State Department won't confirm details of $1.3 billion payment to Iran despite it being found on a government website

It has been a tough month for spokespeople at the State Department. During the daily press briefing today State Department spokesman Mark Toner was unable to answer basic questions about the timing or details of a $1.3 billion payment to Iran despite the fact that the payment appears to be listed on a government website available to the public.

The settlement the U.S. agreed to pay Iran (over an old arms deal) was broken into two parts, a $400 million principal payment and $1.3 billion in interest. The delivery of the $400 million principal repayment was made in foreign cash on January 17 of this year. We’ve since learned that payment was made contingent on the release of U.S. prisoners in Iran. President Obama said it was necessary to make the payment in cash because the U.S. did not have a banking relationship with Iran that would allow us to wire the money directly.

Monday the Weekly Standard highlighted a significant development in the story at the New York Sun. The Sun’s Claudia Rosett found the remaining $1.3 billion in interest was apparently paid from something called the Judgment Fund in a series of 13 identical payments:

The 13 payments that may explain what happened are found in an online database maintained by the Judgment Fund. A search for “Iran” since the beginning of this year turns up nothing. But a search for claims in which the defendant is the State Department turns up 13 payments for $99,999,999.99.

They were all made on the same day, all sharing the same file and control reference numbers, all certified by the U.S. Attorney General, but each assigned a different identification number. They add up to $1,299,999,999.87, or 13 cents less than the $1.3 billion Messrs. Obama and Kerry announced in January.

Here’s the page on the Judgment Fund website showing the payments:

Iran payments

The Weekly Standard notes that the Judgment Fund website lists “electronic fund transfer” as its preferred method of payment. And yet all of these payments appear to have been made on January 19th, just two days after the cash delivery to Iran (and one of those days, January 18th, was a federal holiday). How is it possible that it was necessary to send the $400 million in cash but was possible to send the $1.3 billion in interest by wire just two days later? Couldn’t the cash delivery have waited another two days? Or was it because the administration wanted to use the cash as leverage?

Today, reporter Matt Lee of the Associated Press asked State Department spokesman Mark Toner about those payments from the Judgment Fund. “These transfers certainly appear to have been made by wire not paid in actual cash,” Lee stated. “If that is the case I’m wondering…why you couldn’t have paid the $400 million in the same way?” Lee asked.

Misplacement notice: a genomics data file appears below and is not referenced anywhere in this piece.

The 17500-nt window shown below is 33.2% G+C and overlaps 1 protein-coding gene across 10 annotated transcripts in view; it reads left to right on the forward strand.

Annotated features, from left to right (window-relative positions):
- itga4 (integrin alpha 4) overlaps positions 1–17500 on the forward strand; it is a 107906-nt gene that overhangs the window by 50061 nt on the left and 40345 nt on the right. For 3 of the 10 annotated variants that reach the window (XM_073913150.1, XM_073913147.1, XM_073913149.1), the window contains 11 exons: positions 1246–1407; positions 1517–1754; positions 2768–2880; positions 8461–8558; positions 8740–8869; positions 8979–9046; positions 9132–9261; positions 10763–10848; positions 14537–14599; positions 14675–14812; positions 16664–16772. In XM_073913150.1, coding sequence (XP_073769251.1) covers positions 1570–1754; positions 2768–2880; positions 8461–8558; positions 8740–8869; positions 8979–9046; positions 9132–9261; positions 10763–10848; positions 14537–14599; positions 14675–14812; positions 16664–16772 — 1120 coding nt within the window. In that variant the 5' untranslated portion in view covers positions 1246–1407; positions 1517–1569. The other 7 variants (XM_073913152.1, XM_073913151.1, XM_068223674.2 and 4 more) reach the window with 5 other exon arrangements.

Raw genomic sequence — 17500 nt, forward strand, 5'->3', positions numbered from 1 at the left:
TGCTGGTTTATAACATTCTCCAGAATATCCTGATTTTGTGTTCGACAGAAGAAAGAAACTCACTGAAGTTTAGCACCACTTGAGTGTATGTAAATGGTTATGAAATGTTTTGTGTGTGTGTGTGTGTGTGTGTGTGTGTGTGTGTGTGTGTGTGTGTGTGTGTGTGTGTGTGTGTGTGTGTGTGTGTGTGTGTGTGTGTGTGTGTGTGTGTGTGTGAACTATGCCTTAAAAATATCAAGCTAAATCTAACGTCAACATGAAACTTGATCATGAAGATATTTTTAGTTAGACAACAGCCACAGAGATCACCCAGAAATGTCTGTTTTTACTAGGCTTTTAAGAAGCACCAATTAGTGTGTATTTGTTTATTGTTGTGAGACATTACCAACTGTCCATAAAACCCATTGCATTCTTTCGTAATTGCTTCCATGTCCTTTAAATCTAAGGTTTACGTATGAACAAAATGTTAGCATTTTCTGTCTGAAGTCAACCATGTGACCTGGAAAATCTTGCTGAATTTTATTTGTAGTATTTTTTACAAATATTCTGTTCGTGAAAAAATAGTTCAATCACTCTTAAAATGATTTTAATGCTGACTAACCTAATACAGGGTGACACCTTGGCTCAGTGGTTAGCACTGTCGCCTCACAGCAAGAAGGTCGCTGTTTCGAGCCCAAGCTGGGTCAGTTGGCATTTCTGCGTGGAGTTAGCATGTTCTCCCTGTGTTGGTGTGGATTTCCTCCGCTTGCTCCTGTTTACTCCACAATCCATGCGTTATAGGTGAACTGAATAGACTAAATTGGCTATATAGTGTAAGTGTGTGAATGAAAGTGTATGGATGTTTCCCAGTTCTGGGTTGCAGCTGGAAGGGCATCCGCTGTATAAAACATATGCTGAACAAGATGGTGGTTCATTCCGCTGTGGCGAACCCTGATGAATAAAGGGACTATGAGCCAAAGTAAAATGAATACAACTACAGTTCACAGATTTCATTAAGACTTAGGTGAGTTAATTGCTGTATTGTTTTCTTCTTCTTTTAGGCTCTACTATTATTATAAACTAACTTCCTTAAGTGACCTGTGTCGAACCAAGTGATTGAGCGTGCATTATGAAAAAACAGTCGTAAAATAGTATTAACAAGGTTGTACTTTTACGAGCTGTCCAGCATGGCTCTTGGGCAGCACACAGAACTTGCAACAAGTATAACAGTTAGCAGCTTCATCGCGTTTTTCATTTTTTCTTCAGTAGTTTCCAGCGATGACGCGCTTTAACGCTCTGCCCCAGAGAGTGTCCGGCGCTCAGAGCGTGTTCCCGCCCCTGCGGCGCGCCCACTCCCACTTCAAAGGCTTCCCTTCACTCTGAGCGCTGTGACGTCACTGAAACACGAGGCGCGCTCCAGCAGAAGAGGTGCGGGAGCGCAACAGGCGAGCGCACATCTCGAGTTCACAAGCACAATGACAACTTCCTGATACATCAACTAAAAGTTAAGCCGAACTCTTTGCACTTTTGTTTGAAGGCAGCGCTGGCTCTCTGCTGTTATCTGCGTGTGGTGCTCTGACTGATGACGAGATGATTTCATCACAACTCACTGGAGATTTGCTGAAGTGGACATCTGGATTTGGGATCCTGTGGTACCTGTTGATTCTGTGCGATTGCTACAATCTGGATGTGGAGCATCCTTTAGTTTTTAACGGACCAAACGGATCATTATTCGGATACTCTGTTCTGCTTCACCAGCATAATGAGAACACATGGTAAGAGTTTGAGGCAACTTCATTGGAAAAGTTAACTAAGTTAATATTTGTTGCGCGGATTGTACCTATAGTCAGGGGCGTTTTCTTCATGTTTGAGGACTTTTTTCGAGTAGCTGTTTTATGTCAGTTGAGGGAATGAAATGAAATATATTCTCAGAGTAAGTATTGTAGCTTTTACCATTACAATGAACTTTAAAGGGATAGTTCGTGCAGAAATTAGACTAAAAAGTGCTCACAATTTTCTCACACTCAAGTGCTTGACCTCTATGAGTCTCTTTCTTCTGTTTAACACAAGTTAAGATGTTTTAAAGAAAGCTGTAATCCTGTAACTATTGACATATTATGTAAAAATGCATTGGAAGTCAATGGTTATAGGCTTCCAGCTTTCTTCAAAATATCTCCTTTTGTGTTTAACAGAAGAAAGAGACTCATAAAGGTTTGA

Spokesman Mark Toner replied, “I’m not sure if I can give you a complete answer on that.” He went on to mention the fact that the U.S. did not have a “bank to bank” financial relationship with Iran at the time. Toner said he couldn’t speak to how the payment of interest was made.

Lee pressed the point saying, “But you’re suggesting that there might have been some change in your banking relationship between the 17th of January and the 19th of January that would have allowed this to…the 18th as I recall was a federal holiday.”

Toner replied, “I don’t know” and added, “And we’ve said we’re not going to talk about this.”

“This stuff keeps coming out, drip, drip, drip, drip, drip,” Lee said. “If the administration wants to put this behind itself it would seem to me that it would be smart to actually get an answer to these questions,” he added.

Toner replied there were “reasons for us withholding this information…to protect the confidentiality.” He would not even confirm that the 13 payments of just under $100 million were the interest payments to Iran, though he promised to look into it. Toner seemed to become a bit agitated at this point saying, “If you guys think that I enjoy standing up here and getting continual questions from you about the process here, I don’t.”

“It’s not you,” Lee replied, “It is this hell-bend desire to keep this stuff secret when it’s not secret anymore.”

It really has been a tough month for the poor, beleaguered spokespeople at the State Department. Maybe they should try lying to reporters less often and offering fewer insulting attempts at spin when they get caught.

The exchange between Matt Lee and the State Department comes at the beginning of this video: